The third and final phase is the execution of the plan. Each type of movement that we have identified has a different script that encode the atomic actions to be exectud by the agent(s) in order to successfully complete the movement. Here are some of the different types of moves for the circle and the rectangle, as well as a compilation of cooperative moves and behaviours, and what the agents are told to do in those situations.

Circle moves

JUMP: during the first phase, the parabolic jumps of the circle are simulated and during the third phase, they are executed.

FALL: likewise, parabolic falls from the edges of the platforms are simulated and executed, taking into account rebounds with objects.

CLIMB: With this move, the circle is able to roll over small heaps or stairs without the necessity to jump.

Rectangle moves

FALL: a fall is executed considering the angular rotation around center of mass.

DROP: the rectangle morphs up to fall between two close platforms.

MONOSIDEDROP: similar to a DROP, but the small gap is between a platform and a wall.

BIGHOLEDROP: first way to execute the move (the gap is too large to just DROP).

BIGHOLEDROP: second way to execute the move (the gap is too small to just FALL).

BIGHOLEDROP: third way to execute the move (all of them are learnt with Q-Learning).

TILT: the rectangle leans on the vertex of the object and tilts.

HIGHTILT: similar to a TILT but the landing platform is higher and it needs to gain more speed.

BIGHOLEADJ: when the gap is too big to slide this type of move is needed.

Cooperative moves

TRANSPORT: the circle uses the rectangle as a platform and the rectangle transports the circle while the circle keeps the balance.

TRANSPORT: while transporting the circle, the rectangle can slide through small gaps between platforms. between two close platforms.

CIRCLETILT: in this move, the rectangle can use the circle as a support point to tilt and get to a higher platforms it wouldn't reach on its own.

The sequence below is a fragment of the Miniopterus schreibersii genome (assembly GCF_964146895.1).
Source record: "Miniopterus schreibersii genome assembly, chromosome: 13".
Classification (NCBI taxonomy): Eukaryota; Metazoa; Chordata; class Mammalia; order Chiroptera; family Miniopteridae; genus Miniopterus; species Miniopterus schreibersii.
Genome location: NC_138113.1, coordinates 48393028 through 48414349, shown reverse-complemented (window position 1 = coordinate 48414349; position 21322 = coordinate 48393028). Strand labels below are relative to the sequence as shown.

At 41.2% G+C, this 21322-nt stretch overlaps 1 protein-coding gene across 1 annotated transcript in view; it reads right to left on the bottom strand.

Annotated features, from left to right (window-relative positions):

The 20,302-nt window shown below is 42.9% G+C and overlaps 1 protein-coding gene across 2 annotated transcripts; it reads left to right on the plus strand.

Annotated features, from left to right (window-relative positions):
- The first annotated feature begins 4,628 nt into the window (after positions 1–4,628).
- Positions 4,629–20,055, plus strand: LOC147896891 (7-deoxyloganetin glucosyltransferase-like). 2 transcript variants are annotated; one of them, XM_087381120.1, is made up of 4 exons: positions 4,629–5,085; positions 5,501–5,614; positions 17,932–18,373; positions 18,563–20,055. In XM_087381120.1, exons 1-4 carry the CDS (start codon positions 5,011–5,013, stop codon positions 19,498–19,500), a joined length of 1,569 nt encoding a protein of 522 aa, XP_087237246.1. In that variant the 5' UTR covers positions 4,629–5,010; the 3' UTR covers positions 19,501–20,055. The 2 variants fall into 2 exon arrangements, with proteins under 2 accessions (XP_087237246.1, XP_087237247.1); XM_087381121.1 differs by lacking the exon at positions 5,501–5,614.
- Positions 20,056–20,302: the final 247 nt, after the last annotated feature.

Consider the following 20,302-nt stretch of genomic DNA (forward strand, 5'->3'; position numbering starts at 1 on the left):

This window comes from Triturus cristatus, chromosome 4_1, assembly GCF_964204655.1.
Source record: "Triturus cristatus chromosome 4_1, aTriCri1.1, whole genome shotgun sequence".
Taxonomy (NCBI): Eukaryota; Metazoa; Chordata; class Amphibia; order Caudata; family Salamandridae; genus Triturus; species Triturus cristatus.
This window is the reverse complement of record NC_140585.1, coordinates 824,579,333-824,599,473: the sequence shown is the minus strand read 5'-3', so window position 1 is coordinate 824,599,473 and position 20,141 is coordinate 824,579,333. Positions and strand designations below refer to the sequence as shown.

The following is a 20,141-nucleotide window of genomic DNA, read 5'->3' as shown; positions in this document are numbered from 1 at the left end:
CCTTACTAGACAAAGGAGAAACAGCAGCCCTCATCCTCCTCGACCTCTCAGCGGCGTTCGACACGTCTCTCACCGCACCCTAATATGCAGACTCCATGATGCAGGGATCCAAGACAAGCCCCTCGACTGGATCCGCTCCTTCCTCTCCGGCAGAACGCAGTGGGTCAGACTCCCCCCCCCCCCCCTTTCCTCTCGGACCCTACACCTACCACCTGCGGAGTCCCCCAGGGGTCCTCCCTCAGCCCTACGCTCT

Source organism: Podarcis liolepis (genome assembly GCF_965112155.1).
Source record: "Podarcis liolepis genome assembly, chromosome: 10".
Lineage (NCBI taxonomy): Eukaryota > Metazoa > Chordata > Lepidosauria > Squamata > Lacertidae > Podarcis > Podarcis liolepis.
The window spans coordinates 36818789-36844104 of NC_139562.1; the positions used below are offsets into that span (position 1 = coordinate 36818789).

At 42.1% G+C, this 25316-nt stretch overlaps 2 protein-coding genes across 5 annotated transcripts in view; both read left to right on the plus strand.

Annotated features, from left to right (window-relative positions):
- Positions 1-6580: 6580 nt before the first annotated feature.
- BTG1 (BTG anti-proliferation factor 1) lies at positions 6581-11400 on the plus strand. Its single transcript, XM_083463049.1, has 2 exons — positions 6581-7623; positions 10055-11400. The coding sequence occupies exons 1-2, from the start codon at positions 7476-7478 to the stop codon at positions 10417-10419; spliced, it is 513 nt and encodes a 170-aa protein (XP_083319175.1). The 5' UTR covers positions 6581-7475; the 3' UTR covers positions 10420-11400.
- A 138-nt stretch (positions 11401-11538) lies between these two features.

BASIC LANDING: the circle waits for the rectangle to stablish its position and then proceeds to jump and land on top of the rectangle.

REBOUND LANDING: when the landing is not smooth, the rectangle has to prevent the circle from falling.

POSITION EXCHANGE: when agents need to go to opposite sides of a platform and they aren't in the proper order, they must change its position.

RECTANGLE MOVES ASIDE: this is to avoid interfering with circle's trajectory, but as soon as the circle is high enough, moves to serve the circle as a platform.

RECTANGLE AVOIDS CIRCLE: As well as in jumps, the rectangle also has to avoid colliding with the circle in certain falls.

FAILED JUMP: when a jump is failed, the rectangle follows the circle to save time so that it lands on it again to try the jump once more.

2023 Geometry Friends Competition

The purpose of our work has been to participate in the 2023 Geometry Friends competition which is associated with the prestigious international conferences IJCAI and CoG. The competition is subdivided into three tracks: the Circle Track, the Rectangle Track and the Cooperative Track . Each mode is regulated by a scoring system that takes into account the number of diamonds collected, the time spent and whether or not each level has been completed, i.e. all the diamonds in the level have been reached before the level time expires.

Agents are evaluated on a total of 10 levels, 5 public which is available from the beginning of the competition to help the developement of solutions, and 5 private levels which are kept hidden until the end of the participation period, to avoid over-specialization. Each agent is executed 10 times in each of the 10 levels and the final score is obtained by adding the score of each level, which is the arithmetic mean of the scores of the 10 runs in that level. The score for each run is calculated using the formula

$$\mathrm{SCORE}=V_{\mathrm{completed}}\times \frac{maxTime-agentTime}{maxTime} + (V_{\mathrm{collected}}\times N_{\mathrm{collected}})$$

where Vcompleted is the score received for completing the level, maxTime is the time limit of the level, agentTime is the time spent by the agent completing the level, Vcollected is the score for getting a diamond and Ncollected is the number of diamonds obtained. The values of Vcompleted, Vcollected, and maxTime are provided by the organisation in each of the editions and may not be the same for all the levels.

During the first phase of the competition, when only public levels where evaluated we led on the three tracks, being the Circle Track the only one in which we did not have a significant margin over the next participant. Our slight advantage came from the lower elapsed times we had over the rest of the participants.

Finally, in the second phase, all agents were evaluated on the private levels, which had remain unknown. The results were excellent, as we came first with a big lead over the runner-ups in the Rectangle Track and Cooperative Track and second, closely behind the winners, in the Circle Track. The final scores of each of the Tracks are available here and we can see a summary of them bellow: